Fostering a “Feeling of Worth” Among Vulnerable HIV Populations: The Role of Linkage to Care Specialists

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Abstract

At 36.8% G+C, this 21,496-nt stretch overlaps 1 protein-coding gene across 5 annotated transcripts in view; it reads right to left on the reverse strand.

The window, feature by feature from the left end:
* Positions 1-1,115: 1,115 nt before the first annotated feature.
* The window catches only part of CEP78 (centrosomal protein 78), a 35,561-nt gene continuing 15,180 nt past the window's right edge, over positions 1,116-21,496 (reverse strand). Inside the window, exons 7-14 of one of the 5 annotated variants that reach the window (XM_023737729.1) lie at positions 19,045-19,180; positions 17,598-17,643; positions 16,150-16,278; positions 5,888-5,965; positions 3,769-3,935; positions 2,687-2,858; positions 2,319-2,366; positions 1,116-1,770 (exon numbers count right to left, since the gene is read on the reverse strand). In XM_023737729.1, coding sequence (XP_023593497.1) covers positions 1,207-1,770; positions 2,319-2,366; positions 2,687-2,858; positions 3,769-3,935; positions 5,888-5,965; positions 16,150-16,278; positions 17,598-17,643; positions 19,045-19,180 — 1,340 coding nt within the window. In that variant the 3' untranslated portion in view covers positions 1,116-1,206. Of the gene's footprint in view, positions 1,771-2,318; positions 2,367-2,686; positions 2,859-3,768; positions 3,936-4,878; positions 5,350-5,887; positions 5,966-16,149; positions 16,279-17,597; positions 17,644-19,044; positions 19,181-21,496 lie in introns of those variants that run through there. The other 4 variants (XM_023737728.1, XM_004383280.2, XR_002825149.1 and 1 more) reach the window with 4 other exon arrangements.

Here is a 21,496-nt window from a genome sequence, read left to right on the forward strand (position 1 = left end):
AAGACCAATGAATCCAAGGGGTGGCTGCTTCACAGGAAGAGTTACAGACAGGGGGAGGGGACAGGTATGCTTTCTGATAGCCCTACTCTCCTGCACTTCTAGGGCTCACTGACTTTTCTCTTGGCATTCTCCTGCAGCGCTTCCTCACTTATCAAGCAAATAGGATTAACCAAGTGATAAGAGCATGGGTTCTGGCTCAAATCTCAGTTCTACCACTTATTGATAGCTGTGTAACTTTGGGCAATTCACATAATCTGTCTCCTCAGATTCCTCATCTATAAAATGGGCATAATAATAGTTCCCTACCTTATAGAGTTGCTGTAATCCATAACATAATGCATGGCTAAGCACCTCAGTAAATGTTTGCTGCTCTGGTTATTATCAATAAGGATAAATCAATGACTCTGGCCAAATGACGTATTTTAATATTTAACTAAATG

To address barriers to adequate engagement in medical care among people living with HIV, Wisconsin's AIDS/HIV Program created a new position, the Linkage to Care (LTC) Specialist. Specialists provide intensive, short-term case management and patient navigation services for small caseloads of individuals at high risk of disengaging with medical care. Clients are eligible if they are newly diagnosed with HIV or new to medical care, recently released from incarceration, recently out of care, nonadherent to scheduled medical care visits, or have detectable viral load while in care. Interviews with 30 clients of Specialists were conducted to understand experiences with the program and medical care. Common themes included the ability of Specialists to navigate complex systems of care and support services, the unique role Specialists played in their clients’ lives, and the challenges of transitioning out of the program. Although the primary goal of Specialists is to address barriers to medical care, they often adopted a holistic approach that also included housing, financial assistance, and other social determinants of health. Descriptions of the Specialist's role in implementation manuals focus on their functional roles and the services provided. However, clients often discussed the emotional support they received, especially for clients without strong social support networks. Many clients also desired an ongoing relationship with their Specialists even after discharge, but had been able to establish independence and selfefficacy. The LTC Specialists are resource-intensive considering their small caseloads, but fill an important gap in existing, often overtaxed case management systems.

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